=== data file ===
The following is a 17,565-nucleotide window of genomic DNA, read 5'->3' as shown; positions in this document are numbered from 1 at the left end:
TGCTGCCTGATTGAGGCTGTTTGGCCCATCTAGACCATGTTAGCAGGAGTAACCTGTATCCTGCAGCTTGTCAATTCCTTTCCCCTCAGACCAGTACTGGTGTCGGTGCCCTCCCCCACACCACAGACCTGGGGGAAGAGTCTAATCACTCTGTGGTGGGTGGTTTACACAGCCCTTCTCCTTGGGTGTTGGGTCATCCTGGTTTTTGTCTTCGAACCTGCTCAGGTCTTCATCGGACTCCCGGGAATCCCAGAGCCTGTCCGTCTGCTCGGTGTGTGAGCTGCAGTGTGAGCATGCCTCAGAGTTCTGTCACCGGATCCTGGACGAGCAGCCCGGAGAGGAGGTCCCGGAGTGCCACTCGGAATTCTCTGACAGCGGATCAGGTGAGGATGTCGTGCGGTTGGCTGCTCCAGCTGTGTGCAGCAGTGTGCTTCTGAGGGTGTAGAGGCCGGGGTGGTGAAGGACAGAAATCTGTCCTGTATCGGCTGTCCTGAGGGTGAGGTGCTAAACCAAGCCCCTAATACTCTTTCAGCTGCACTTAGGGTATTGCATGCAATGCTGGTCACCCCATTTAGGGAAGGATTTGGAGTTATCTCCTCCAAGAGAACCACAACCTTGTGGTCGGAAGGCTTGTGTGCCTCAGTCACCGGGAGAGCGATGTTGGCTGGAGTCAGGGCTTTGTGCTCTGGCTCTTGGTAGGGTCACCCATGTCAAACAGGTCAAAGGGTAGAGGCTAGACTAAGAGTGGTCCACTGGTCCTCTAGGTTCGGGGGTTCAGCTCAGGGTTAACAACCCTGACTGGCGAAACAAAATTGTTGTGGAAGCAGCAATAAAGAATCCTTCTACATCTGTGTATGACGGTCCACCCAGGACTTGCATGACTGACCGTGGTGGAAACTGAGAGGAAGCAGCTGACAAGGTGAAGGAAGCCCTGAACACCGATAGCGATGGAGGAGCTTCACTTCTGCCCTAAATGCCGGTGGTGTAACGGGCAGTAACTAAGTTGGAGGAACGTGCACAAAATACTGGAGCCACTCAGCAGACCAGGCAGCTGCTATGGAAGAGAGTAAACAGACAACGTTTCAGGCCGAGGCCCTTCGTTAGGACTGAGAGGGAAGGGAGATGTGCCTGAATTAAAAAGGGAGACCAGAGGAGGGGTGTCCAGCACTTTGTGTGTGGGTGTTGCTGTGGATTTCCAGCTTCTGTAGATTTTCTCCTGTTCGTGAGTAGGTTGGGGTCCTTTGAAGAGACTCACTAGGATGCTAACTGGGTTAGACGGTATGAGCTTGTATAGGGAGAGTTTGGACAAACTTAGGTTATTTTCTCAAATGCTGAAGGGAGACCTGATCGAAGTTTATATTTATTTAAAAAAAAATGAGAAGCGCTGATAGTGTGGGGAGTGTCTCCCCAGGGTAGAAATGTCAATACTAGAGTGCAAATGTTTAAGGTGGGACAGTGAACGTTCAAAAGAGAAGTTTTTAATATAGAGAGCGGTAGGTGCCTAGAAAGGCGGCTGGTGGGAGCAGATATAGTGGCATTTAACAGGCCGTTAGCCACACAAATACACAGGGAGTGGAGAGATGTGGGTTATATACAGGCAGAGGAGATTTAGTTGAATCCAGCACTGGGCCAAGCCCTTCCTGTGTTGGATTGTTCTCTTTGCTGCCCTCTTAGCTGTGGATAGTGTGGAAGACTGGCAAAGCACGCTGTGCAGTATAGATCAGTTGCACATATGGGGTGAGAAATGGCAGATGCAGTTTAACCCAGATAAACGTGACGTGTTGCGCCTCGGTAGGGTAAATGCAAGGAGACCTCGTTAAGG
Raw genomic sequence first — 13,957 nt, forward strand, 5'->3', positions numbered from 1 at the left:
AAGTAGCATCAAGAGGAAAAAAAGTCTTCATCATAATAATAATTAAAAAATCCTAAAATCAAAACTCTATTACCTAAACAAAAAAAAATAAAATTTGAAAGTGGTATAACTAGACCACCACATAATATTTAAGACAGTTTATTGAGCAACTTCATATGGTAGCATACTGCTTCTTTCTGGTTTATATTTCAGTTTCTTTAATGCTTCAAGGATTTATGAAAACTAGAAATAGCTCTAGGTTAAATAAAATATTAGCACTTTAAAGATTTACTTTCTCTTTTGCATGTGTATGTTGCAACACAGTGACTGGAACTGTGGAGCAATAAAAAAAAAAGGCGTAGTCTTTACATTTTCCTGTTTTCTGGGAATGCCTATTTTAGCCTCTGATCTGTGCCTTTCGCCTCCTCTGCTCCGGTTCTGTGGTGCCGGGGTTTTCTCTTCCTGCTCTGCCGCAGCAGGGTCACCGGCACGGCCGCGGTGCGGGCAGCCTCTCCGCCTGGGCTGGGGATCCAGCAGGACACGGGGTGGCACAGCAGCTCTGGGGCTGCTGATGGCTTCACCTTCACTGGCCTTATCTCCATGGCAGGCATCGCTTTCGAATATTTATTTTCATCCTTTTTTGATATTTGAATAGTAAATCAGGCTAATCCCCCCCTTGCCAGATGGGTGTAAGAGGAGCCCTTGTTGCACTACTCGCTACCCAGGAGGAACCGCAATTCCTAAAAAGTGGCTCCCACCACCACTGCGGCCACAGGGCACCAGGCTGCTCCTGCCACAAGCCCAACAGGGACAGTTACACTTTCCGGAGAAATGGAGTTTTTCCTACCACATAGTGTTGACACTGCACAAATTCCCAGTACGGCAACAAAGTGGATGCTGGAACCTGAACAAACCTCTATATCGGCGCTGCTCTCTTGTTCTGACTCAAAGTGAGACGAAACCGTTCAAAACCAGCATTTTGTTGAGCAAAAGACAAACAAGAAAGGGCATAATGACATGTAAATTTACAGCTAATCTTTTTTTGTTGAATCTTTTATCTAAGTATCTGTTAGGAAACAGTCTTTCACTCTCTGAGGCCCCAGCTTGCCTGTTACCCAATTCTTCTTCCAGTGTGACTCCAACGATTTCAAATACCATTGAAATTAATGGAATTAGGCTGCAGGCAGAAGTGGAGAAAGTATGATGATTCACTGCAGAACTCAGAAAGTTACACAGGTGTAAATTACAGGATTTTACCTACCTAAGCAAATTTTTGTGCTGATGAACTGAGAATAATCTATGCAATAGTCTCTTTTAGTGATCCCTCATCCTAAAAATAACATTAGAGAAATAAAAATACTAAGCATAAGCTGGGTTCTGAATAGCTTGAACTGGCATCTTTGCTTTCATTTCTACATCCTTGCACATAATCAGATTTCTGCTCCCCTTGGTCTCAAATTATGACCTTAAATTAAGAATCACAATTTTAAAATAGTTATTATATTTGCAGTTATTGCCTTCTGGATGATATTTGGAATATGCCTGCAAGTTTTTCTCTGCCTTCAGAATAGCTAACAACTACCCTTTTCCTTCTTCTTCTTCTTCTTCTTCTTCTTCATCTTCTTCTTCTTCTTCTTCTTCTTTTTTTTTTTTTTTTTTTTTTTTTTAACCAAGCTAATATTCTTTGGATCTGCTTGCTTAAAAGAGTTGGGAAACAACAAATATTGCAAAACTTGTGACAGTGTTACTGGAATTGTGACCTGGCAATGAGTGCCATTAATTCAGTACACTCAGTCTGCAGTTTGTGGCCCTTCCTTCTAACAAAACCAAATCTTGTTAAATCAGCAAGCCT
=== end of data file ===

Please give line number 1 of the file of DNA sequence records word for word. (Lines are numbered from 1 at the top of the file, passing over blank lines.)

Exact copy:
The following is a 17,565-nucleotide window of genomic DNA, read 5'->3' as shown; positions in this document are numbered from 1 at the left end: